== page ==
I opened it up and checked inside - looks like a few places which will trap old grounds.

    IMG_2141.jpg



    Here's a link to a video of the test grind.

    Anyway, this is encouraging. Time to finish the parts and send it them off to the anodisers.

    Cheers, Steve

    PS. When you run it in reverse, it does not grind coffee.
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  22. #22
    Mal Dimal's Avatar
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    Quote Originally Posted by Stavros View Post
    PS. When you run it in reverse, it does not grind coffee.
    Funny that...

    You can also see why a fine wire grid at the entrance of the discharge chute will assist in discharging the accumulated charge of the grinds.

    Mal.

  23. #23
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    Hi guys,

    I had a fiddle around with the PEEK fingers again. I milled an outwards and upwards taper on them, to see if it would assist ejecting the grinds out the port.

    IMG_2162.JPG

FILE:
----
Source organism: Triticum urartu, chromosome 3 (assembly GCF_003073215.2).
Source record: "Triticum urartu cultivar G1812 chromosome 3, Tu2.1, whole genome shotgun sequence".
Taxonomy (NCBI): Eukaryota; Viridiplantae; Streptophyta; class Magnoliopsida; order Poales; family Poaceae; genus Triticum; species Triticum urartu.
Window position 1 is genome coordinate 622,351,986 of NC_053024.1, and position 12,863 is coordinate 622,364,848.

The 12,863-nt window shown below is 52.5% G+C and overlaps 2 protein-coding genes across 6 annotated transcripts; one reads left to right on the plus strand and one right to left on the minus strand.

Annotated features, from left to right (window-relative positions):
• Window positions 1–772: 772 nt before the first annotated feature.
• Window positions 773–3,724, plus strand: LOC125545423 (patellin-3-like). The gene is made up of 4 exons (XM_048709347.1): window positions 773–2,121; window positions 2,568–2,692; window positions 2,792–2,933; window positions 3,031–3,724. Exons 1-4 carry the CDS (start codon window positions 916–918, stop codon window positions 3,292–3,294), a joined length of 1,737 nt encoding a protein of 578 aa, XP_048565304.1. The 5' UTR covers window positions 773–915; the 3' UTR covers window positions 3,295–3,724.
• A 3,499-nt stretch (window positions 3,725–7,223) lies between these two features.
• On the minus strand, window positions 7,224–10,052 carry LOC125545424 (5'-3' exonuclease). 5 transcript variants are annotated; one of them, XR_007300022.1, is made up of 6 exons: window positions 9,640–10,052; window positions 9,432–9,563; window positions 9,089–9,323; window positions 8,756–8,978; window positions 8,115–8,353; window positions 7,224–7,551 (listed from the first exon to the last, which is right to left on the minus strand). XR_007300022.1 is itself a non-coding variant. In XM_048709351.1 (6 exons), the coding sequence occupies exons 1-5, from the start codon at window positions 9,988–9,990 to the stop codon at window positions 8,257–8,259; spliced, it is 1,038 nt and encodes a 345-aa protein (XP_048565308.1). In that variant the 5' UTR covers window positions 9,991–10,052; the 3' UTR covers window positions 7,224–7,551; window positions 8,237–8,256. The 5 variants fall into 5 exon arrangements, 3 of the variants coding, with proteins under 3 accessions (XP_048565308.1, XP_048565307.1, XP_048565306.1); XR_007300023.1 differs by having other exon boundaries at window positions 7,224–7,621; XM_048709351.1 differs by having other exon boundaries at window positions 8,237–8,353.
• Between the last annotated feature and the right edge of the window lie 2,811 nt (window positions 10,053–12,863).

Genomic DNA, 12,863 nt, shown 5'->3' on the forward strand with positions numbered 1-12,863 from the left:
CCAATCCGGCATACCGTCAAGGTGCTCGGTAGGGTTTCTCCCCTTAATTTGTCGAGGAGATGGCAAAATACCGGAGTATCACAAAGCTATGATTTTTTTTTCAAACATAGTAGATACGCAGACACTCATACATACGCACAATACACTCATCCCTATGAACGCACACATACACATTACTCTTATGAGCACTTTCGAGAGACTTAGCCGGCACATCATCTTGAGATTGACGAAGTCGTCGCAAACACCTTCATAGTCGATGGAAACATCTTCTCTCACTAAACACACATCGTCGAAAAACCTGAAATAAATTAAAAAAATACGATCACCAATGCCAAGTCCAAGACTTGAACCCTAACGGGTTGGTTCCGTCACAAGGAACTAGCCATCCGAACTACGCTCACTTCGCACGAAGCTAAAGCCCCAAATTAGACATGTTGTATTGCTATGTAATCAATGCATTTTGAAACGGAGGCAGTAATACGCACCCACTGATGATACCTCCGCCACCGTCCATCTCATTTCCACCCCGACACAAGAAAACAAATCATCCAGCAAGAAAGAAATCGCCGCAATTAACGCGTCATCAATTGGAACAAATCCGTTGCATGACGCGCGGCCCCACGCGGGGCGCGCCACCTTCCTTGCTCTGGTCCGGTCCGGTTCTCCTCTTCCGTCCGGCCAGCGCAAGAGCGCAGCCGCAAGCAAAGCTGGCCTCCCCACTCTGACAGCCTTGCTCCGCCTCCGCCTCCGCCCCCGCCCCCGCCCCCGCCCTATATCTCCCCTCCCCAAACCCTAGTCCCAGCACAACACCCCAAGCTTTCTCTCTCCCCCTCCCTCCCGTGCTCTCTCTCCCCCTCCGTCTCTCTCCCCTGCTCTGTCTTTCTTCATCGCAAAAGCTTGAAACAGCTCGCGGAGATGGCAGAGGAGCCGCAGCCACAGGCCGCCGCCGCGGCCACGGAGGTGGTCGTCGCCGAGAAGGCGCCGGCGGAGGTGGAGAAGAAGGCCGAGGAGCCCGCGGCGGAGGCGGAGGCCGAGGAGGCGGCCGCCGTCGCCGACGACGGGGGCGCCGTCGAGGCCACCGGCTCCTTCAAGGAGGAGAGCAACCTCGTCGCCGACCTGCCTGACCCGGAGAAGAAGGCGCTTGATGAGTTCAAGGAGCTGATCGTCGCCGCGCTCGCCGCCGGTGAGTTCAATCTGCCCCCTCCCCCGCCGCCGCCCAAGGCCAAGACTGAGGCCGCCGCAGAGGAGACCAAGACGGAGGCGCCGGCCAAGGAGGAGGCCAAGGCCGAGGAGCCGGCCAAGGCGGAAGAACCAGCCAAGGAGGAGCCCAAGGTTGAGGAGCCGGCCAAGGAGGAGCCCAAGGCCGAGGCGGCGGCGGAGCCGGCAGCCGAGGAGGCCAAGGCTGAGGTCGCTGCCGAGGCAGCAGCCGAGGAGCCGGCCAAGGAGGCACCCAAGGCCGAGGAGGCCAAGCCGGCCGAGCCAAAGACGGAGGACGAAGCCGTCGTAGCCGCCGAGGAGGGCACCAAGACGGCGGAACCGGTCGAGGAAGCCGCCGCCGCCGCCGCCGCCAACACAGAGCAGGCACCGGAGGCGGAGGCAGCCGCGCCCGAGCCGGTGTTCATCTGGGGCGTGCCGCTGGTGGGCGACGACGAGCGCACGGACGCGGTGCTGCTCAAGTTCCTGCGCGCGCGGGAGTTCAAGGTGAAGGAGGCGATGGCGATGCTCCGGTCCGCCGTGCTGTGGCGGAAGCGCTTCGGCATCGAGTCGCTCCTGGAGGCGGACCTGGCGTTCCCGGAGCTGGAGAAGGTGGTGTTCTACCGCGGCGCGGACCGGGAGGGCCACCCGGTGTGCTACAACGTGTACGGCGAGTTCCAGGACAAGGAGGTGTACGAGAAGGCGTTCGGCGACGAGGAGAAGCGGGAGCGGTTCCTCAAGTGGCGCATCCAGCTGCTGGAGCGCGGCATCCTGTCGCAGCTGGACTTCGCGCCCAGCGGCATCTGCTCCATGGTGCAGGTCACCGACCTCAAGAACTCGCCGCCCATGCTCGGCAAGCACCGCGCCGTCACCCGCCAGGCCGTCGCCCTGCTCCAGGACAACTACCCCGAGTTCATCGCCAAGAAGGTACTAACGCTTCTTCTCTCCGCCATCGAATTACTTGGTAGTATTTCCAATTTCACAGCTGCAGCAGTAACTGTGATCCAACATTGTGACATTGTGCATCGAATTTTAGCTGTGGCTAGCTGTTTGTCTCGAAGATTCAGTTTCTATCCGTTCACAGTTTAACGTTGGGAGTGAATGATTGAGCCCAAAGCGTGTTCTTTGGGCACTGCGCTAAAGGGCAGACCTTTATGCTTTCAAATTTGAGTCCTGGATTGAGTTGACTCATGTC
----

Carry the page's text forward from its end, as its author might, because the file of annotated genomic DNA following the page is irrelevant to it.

It sort of worked, it can certainly pitch the ground out, and there is slightly less buildup in the port.

    IMG_2160.JPG

    IMG_2153.JPG

    Cheers, Steve
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  24. #24
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    G'day Steve

    Very impressive work.

    I suggest you try mounting the whole thing at 90 degrees (i.e. vertical burrs) to see how that disperses before you do too much more work. There is a reason the EK43 (and its distant ancestors) have vertical burrs - low retention of grinds.

    TampIt
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    I so wish I could go do a machining course! Nice work!

  26. #26
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    Hi guys,

    Well, the guy who invented static electricity needs to be shot! It's driving me nuts.

    I stuck the Rocky chute to the side of the grinder with double-sided tape, and tried it out. OK, it works, but grinds still build up behind it in the port. It's not as bad as the Rocky, which basically packs the coffee in the port, but it's not ideal.

    IMG_2181.JPG